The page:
Using Natural Supplements for Your Performance Horse
I once took my 4 year old mule, Jake, to a training clinic. When we joined the other 13 riders in the ring the first morning, Jake was a bit overwhelmed. He was pretty wound up with all the activity and just a step away from an out-of-mule-body experience. It occurred to me that I had not given him any Rescue Remedy or taken any myself. I usually give us both Rescue Remedy when we face something new and challenging. I took Jake back to the trailer and we both took a dose. The rest of the morning went much better.
It was a long day and the heat index was well over one hundred. Jake gave his all and was a bit sore and grouchy at the end of the day. I took a little extra time to do a short Bowen session on him to help his muscles relax. In addition to his extra probiotics and algae at dinner, I also gave him an extra dose of noni juice to help with any inflammation from the extra work. The next morning Jake was bright and ready to go. I did not need any Rescue Remedy as he was very comfortable with his new surroundings.
I recently read an article in Practical Horseman about medicating performance horses and was dismayed to see that the supplements I used at the clinic would be considered illegal. The article specifically said, “The United States Equestrian Federation’s drugs and medication rules are clear: Anything that’s given to a horse, in any way, with the intent to alter the horse’s performance, be it through pain control or temperament adjustment, is not permitted. That means anything you give your horse–homeopathic, herbal, or otherwise–that’s meant to calm him or make him more comfortable is illegal unless expressly permitted by the USEF.”
I feel we should draw a distinction between substances that help restore a horse to its natural physical, mental, and emotional state, and substances that actually increase a horse’s performance beyond his normal abilities or mask pain. Since this can be quite confusing, I’ll give a couple of examples.
Consider the difference between valerian and chamomile. Both have calming effects. The difference is that valerian can actual alter a horse’s state beyond what is normal while chamomile could only restore a horse to its normal state of calmness. Valerian can cause a horse that is normally not very calm to become calm or even sedated. On the other hand, giving a chamomile to a horse that is normally tense or high-strung would not have much of a sedating effect. Chamomile is effective in restoring a normally calm horse to its regular state under stressful conditions such as a show.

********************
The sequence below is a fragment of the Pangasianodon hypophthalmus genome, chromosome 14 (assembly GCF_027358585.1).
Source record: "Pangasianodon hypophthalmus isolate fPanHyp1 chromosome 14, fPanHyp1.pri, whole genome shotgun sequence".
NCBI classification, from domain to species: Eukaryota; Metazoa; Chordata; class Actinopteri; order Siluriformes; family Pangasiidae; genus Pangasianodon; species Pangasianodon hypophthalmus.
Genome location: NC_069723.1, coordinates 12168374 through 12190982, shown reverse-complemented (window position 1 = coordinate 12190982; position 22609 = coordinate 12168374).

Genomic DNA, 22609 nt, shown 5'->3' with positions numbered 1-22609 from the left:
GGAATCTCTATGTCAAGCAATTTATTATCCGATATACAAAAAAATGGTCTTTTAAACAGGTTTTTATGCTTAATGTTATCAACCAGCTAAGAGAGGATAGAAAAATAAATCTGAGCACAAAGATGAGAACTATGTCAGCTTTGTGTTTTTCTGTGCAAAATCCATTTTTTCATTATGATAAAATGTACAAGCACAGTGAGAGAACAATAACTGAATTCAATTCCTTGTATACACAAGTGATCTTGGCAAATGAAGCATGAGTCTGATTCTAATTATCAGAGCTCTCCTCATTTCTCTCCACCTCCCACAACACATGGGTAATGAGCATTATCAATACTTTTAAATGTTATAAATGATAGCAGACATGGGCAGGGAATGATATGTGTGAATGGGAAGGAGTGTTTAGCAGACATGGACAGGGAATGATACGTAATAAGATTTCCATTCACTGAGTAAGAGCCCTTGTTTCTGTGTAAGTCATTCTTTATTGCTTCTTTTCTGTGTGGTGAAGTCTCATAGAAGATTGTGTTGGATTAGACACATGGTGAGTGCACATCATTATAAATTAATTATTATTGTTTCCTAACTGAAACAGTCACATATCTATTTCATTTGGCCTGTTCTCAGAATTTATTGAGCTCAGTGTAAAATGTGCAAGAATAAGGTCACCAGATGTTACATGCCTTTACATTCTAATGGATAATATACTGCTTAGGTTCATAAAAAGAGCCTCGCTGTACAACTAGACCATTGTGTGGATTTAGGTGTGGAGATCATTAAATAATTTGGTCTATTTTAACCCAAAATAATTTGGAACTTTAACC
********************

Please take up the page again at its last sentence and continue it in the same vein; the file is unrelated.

Another example is the difference between arnica and devil’s claw, both of which reduce symptoms of soreness or pain. Arnica cannot mask pain, but will help a horse recover from muscle soreness more quickly. It will not, however, allow a horse to perform beyond its actual level of fitness. In contrast, devil’s claw has some medicinal components that would act in the body like a non-steroidal anti-inflammatory. When regulations allow for low levels of non-steroidal anti-inflammatory agents such as bute or banamine, devil’s claw should be a perfectly acceptable substitute.
In these examples, we are making a distinction between nutritional supplements or homeopathic remedies and herbal supplements. Some herbs, such as valerian, kava kava, and devil’s claw are medicinal and chemical in action. Even though they are natural substances and may not be harmful to the horse, using them to alter performance does violate the spirit of fair competition. On the other hand, vibrational/energetic remedies and nutritional products that do not have chemical-like constituents cannot alter performance and instead allow a horse to be his best.
Homeopathic remedies and flower essences work on a vibrational plane and cannot mask pain or cause a horse to act in a certain way. Homeopathic remedies will never show up in tests because they are not physical substances. They also do not have side effects or harm the horse in any way.
Similarly, nutritional support from natural products such as probiotics, noni juice, or aloe vera will not alter a horse’s performance but can help the horse recover more quickly and be more comfortable. Stress from showing will often cause the bacterial flora of the horse’s digestive tract to change, and this can cause discomfort and make a horse nervous. Probiotics are a natural way to bring back the balance and help a horse feel better. Noni and aloe vera are considered herbs but they act in a nutritional rather than medicinal way by giving the horse extra enzymes and nutrients to recover quickly from stress. Blue-green algae is a concentrated nutrient which supports overall health so can give a horse extra energy and help him focus better at home or on the road.
The best way to be successful with your performance horse is to train him carefully, give him the best nutrition, condition him to be able to withstand the rigors of competition and support him with natural products which do not mask pain or alter performance. I do not see how giving homeopathic remedies, flower essences or nutritional products interfere with the spirit of the medication rules.
About the Author
Madalyn Ward, DVM, owns Bear Creek Veterinary Clinic in Austin, Texas. She is certified in Veterinary Homeopathy and Equine Osteopathy.
Memberships include American Veterinary Medical Association, American Association of Equine Practitioners, American Holistic Veterinary Medical Association, Texas Veterinary Medical Association and the Academy of Veterinary Homeopathy.
She has authored several books and publishes at her blog.